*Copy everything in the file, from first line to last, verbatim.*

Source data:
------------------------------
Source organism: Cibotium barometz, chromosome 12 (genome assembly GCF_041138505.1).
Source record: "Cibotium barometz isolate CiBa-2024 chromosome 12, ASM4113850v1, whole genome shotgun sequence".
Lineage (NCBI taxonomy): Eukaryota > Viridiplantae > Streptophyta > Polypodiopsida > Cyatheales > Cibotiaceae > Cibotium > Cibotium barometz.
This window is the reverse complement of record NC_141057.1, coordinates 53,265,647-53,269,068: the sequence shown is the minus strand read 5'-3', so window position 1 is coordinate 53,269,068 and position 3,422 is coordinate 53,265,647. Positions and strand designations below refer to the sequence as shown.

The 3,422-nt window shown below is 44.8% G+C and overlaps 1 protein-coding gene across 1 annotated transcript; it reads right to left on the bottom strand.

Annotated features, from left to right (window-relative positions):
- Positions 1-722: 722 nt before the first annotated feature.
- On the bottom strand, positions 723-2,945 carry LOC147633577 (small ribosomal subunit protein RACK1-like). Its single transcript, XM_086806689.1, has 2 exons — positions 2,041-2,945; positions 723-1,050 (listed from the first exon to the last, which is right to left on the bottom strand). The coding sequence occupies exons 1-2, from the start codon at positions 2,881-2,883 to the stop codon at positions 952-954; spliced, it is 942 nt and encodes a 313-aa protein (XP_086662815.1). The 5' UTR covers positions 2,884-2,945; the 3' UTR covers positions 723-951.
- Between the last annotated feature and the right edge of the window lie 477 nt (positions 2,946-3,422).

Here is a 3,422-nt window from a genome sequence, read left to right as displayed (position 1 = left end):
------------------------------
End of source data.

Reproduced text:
Source organism: Cibotium barometz, chromosome 12 (genome assembly GCF_041138505.1).
Source record: "Cibotium barometz isolate CiBa-2024 chromosome 12, ASM4113850v1, whole genome shotgun sequence".
Lineage (NCBI taxonomy): Eukaryota > Viridiplantae > Streptophyta > Polypodiopsida > Cyatheales > Cibotiaceae > Cibotium > Cibotium barometz.
This window is the reverse complement of record NC_141057.1, coordinates 53,265,647-53,269,068: the sequence shown is the minus strand read 5'-3', so window position 1 is coordinate 53,269,068 and position 3,422 is coordinate 53,265,647. Positions and strand designations below refer to the sequence as shown.

The 3,422-nt window shown below is 44.8% G+C and overlaps 1 protein-coding gene across 1 annotated transcript; it reads right to left on the bottom strand.

Annotated features, from left to right (window-relative positions):
- Positions 1-722: 722 nt before the first annotated feature.
- On the bottom strand, positions 723-2,945 carry LOC147633577 (small ribosomal subunit protein RACK1-like). Its single transcript, XM_086806689.1, has 2 exons — positions 2,041-2,945; positions 723-1,050 (listed from the first exon to the last, which is right to left on the bottom strand). The coding sequence occupies exons 1-2, from the start codon at positions 2,881-2,883 to the stop codon at positions 952-954; spliced, it is 942 nt and encodes a 313-aa protein (XP_086662815.1). The 5' UTR covers positions 2,884-2,945; the 3' UTR covers positions 723-951.
- Between the last annotated feature and the right edge of the window lie 477 nt (positions 2,946-3,422).

Here is a 3,422-nt window from a genome sequence, read left to right as displayed (position 1 = left end):